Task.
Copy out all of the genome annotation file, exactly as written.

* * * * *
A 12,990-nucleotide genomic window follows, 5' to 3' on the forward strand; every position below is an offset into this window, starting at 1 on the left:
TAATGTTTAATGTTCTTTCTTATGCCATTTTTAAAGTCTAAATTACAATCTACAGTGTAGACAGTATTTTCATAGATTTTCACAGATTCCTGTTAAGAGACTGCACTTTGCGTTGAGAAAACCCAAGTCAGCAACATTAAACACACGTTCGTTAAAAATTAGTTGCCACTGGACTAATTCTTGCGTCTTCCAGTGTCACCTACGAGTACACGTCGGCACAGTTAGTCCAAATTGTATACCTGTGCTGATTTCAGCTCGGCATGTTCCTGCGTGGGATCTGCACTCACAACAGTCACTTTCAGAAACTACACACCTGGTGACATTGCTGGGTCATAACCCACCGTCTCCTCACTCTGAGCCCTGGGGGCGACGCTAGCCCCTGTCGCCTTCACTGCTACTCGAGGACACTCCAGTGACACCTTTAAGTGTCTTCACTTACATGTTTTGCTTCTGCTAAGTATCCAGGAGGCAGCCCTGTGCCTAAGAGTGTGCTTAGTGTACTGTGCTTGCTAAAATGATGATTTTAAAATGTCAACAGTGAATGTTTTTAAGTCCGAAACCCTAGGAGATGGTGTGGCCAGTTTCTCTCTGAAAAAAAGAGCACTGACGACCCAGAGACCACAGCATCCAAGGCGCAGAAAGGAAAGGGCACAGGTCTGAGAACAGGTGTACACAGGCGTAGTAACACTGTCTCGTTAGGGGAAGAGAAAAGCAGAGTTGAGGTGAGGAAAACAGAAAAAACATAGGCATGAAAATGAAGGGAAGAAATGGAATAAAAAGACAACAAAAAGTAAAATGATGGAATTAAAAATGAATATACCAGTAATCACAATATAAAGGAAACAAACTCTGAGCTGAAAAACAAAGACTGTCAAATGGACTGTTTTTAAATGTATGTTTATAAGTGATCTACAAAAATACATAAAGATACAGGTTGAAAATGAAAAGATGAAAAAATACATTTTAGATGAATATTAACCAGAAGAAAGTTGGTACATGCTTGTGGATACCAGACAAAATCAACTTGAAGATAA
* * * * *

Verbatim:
A 12,990-nucleotide genomic window follows, 5' to 3' on the forward strand; every position below is an offset into this window, starting at 1 on the left:
TAATGTTTAATGTTCTTTCTTATGCCATTTTTAAAGTCTAAATTACAATCTACAGTGTAGACAGTATTTTCATAGATTTTCACAGATTCCTGTTAAGAGACTGCACTTTGCGTTGAGAAAACCCAAGTCAGCAACATTAAACACACGTTCGTTAAAAATTAGTTGCCACTGGACTAATTCTTGCGTCTTCCAGTGTCACCTACGAGTACACGTCGGCACAGTTAGTCCAAATTGTATACCTGTGCTGATTTCAGCTCGGCATGTTCCTGCGTGGGATCTGCACTCACAACAGTCACTTTCAGAAACTACACACCTGGTGACATTGCTGGGTCATAACCCACCGTCTCCTCACTCTGAGCCCTGGGGGCGACGCTAGCCCCTGTCGCCTTCACTGCTACTCGAGGACACTCCAGTGACACCTTTAAGTGTCTTCACTTACATGTTTTGCTTCTGCTAAGTATCCAGGAGGCAGCCCTGTGCCTAAGAGTGTGCTTAGTGTACTGTGCTTGCTAAAATGATGATTTTAAAATGTCAACAGTGAATGTTTTTAAGTCCGAAACCCTAGGAGATGGTGTGGCCAGTTTCTCTCTGAAAAAAAGAGCACTGACGACCCAGAGACCACAGCATCCAAGGCGCAGAAAGGAAAGGGCACAGGTCTGAGAACAGGTGTACACAGGCGTAGTAACACTGTCTCGTTAGGGGAAGAGAAAAGCAGAGTTGAGGTGAGGAAAACAGAAAAAACATAGGCATGAAAATGAAGGGAAGAAATGGAATAAAAAGACAACAAAAAGTAAAATGATGGAATTAAAAATGAATATACCAGTAATCACAATATAAAGGAAACAAACTCTGAGCTGAAAAACAAAGACTGTCAAATGGACTGTTTTTAAATGTATGTTTATAAGTGATCTACAAAAATACATAAAGATACAGGTTGAAAATGAAAAGATGAAAAAATACATTTTAGATGAATATTAACCAGAAGAAAGTTGGTACATGCTTGTGGATACCAGACAAAATCAACTTGAAGATAA